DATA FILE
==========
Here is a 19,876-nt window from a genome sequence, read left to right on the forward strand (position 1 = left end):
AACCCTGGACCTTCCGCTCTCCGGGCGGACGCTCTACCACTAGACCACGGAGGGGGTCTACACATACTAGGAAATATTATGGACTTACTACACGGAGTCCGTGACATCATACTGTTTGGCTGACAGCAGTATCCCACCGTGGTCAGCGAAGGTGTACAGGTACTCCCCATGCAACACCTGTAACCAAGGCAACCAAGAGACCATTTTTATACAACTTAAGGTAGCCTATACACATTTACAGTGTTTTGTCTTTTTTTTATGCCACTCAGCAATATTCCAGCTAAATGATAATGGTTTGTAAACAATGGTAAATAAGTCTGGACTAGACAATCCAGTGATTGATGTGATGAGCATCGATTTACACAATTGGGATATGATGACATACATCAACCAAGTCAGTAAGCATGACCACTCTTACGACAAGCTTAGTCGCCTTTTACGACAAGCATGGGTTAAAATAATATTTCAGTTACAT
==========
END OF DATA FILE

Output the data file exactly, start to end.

Here is a 19,876-nt window from a genome sequence, read left to right on the forward strand (position 1 = left end):
AACCCTGGACCTTCCGCTCTCCGGGCGGACGCTCTACCACTAGACCACGGAGGGGGTCTACACATACTAGGAAATATTATGGACTTACTACACGGAGTCCGTGACATCATACTGTTTGGCTGACAGCAGTATCCCACCGTGGTCAGCGAAGGTGTACAGGTACTCCCCATGCAACACCTGTAACCAAGGCAACCAAGAGACCATTTTTATACAACTTAAGGTAGCCTATACACATTTACAGTGTTTTGTCTTTTTTTTATGCCACTCAGCAATATTCCAGCTAAATGATAATGGTTTGTAAACAATGGTAAATAAGTCTGGACTAGACAATCCAGTGATTGATGTGATGAGCATCGATTTACACAATTGGGATATGATGACATACATCAACCAAGTCAGTAAGCATGACCACTCTTACGACAAGCTTAGTCGCCTTTTACGACAAGCATGGGTTAAAATAATATTTCAGTTACAT